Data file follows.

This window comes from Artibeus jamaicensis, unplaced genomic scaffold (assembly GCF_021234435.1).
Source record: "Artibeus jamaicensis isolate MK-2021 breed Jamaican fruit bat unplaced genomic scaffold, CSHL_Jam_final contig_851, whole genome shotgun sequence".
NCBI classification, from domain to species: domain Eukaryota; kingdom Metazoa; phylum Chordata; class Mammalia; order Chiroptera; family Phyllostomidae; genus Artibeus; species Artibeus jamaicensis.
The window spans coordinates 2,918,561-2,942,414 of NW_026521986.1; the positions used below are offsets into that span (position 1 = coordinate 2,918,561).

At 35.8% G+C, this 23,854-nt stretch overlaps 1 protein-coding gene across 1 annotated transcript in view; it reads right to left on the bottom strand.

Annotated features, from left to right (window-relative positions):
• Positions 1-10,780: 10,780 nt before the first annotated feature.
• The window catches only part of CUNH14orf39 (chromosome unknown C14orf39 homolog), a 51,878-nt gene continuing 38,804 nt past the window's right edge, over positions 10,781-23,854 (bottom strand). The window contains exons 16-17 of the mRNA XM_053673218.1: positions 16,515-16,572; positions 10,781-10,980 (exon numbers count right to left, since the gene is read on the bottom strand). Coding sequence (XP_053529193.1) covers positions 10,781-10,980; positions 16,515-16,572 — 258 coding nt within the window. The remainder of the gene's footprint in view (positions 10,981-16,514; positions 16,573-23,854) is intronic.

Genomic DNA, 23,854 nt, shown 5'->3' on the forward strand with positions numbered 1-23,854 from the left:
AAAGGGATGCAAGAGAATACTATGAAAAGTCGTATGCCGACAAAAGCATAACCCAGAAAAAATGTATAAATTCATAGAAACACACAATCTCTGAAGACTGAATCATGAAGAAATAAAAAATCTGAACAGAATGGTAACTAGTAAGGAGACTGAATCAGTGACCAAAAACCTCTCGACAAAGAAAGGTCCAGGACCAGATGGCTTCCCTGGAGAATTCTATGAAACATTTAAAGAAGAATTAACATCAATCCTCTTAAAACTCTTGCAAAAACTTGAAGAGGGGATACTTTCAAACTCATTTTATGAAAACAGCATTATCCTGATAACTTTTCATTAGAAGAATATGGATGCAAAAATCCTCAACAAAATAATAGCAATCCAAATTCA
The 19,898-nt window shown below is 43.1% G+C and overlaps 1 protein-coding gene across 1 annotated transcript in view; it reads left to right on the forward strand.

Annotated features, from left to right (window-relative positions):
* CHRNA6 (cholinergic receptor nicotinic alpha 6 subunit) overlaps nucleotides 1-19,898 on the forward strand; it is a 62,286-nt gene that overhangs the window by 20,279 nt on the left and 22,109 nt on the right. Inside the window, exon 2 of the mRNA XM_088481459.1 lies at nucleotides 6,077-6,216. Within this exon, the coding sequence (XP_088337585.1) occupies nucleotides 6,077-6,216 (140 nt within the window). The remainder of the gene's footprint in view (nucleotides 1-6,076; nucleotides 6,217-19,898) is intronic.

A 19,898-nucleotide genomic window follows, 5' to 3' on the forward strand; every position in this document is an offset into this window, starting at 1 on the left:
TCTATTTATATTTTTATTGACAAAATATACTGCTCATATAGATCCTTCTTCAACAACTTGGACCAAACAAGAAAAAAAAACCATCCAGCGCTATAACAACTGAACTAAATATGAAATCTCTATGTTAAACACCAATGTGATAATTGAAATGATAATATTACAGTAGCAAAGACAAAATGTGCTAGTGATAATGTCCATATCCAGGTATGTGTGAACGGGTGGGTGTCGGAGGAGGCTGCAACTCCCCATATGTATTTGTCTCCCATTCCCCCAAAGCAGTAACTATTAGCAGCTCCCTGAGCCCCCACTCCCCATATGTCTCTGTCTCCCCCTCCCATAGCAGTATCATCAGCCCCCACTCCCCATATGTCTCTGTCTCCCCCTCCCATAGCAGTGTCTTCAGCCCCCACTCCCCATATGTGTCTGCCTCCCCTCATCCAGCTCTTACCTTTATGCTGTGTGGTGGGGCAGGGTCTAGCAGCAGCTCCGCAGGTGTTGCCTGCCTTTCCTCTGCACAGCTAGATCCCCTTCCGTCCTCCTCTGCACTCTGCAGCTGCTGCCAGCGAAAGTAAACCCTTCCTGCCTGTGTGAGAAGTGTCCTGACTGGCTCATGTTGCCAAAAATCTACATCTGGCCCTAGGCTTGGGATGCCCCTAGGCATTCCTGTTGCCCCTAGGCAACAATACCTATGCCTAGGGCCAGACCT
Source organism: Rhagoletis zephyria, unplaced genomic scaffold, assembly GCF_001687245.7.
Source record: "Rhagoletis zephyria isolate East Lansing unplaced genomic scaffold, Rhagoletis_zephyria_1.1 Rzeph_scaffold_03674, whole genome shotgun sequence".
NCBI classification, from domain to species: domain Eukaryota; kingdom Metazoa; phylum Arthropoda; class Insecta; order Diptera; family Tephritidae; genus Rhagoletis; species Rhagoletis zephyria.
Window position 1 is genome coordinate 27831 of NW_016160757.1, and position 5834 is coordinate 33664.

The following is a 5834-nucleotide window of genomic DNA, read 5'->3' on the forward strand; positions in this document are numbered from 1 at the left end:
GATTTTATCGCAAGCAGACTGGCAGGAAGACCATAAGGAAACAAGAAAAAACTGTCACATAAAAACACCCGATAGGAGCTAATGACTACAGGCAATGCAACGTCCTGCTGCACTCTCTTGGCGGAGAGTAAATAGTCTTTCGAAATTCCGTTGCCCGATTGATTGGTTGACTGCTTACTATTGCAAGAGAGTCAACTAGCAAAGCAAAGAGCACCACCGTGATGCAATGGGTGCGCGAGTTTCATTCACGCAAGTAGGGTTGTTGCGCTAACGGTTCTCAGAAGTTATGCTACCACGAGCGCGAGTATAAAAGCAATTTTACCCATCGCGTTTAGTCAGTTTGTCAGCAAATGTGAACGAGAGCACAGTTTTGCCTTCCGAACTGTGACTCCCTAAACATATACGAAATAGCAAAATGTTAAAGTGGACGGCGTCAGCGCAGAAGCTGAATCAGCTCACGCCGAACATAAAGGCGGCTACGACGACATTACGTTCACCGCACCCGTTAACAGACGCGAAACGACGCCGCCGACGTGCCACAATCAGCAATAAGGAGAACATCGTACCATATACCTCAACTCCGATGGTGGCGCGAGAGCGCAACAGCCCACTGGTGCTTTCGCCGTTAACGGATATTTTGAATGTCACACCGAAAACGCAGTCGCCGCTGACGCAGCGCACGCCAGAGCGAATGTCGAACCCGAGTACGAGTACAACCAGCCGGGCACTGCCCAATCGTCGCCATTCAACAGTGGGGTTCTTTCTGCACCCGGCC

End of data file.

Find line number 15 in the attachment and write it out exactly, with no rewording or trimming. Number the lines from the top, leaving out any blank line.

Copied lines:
TCTATTTATATTTTTATTGACAAAATATACTGCTCATATAGATCCTTCTTCAACAACTTGGACCAAACAAGAAAAAAAAACCATCCAGCGCTATAACAACTGAACTAAATATGAAATCTCTATGTTAAACACCAATGTGATAATTGAAATGATAATATTACAGTAGCAAAGACAAAATGTGCTAGTGATAATGTCCATATCCAGGTATGTGTGAACGGGTGGGTGTCGGAGGAGGCTGCAACTCCCCATATGTATTTGTCTCCCATTCCCCCAAAGCAGTAACTATTAGCAGCTCCCTGAGCCCCCACTCCCCATATGTCTCTGTCTCCCCCTCCCATAGCAGTATCATCAGCCCCCACTCCCCATATGTCTCTGTCTCCCCCTCCCATAGCAGTGTCTTCAGCCCCCACTCCCCATATGTGTCTGCCTCCCCTCATCCAGCTCTTACCTTTATGCTGTGTGGTGGGGCAGGGTCTAGCAGCAGCTCCGCAGGTGTTGCCTGCCTTTCCTCTGCACAGCTAGATCCCCTTCCGTCCTCCTCTGCACTCTGCAGCTGCTGCCAGCGAAAGTAAACCCTTCCTGCCTGTGTGAGAAGTGTCCTGACTGGCTCATGTTGCCAAAAATCTACATCTGGCCCTAGGCTTGGGATGCCCCTAGGCATTCCTGTTGCCCCTAGGCAACAATACCTATGCCTAGGGCCAGACCT